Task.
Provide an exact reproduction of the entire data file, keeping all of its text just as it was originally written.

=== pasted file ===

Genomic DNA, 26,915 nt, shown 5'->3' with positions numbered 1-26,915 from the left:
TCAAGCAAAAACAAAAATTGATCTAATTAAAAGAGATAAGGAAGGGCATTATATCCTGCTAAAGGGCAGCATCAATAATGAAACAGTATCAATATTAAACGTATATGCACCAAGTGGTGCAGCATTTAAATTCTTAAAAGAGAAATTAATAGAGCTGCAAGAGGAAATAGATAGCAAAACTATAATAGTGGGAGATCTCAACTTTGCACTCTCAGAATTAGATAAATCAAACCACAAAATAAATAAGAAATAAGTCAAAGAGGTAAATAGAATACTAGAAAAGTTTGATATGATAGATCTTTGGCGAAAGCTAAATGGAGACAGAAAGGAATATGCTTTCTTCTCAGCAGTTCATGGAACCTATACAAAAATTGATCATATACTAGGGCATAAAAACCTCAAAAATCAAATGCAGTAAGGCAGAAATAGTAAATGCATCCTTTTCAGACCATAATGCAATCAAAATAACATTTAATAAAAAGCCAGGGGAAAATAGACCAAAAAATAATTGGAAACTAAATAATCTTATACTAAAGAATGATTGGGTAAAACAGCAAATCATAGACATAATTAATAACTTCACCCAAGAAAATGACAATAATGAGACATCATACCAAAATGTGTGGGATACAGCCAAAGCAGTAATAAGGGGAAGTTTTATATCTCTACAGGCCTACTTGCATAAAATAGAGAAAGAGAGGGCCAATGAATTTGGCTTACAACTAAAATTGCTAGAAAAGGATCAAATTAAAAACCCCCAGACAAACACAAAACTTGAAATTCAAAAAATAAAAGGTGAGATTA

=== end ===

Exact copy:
Genomic DNA, 26,915 nt, shown 5'->3' with positions numbered 1-26,915 from the left:
TCAAGCAAAAACAAAAATTGATCTAATTAAAAGAGATAAGGAAGGGCATTATATCCTGCTAAAGGGCAGCATCAATAATGAAACAGTATCAATATTAAACGTATATGCACCAAGTGGTGCAGCATTTAAATTCTTAAAAGAGAAATTAATAGAGCTGCAAGAGGAAATAGATAGCAAAACTATAATAGTGGGAGATCTCAACTTTGCACTCTCAGAATTAGATAAATCAAACCACAAAATAAATAAGAAATAAGTCAAAGAGGTAAATAGAATACTAGAAAAGTTTGATATGATAGATCTTTGGCGAAAGCTAAATGGAGACAGAAAGGAATATGCTTTCTTCTCAGCAGTTCATGGAACCTATACAAAAATTGATCATATACTAGGGCATAAAAACCTCAAAAATCAAATGCAGTAAGGCAGAAATAGTAAATGCATCCTTTTCAGACCATAATGCAATCAAAATAACATTTAATAAAAAGCCAGGGGAAAATAGACCAAAAAATAATTGGAAACTAAATAATCTTATACTAAAGAATGATTGGGTAAAACAGCAAATCATAGACATAATTAATAACTTCACCCAAGAAAATGACAATAATGAGACATCATACCAAAATGTGTGGGATACAGCCAAAGCAGTAATAAGGGGAAGTTTTATATCTCTACAGGCCTACTTGCATAAAATAGAGAAAGAGAGGGCCAATGAATTTGGCTTACAACTAAAATTGCTAGAAAAGGATCAAATTAAAAACCCCCAGACAAACACAAAACTTGAAATTCAAAAAATAAAAGGTGAGATTA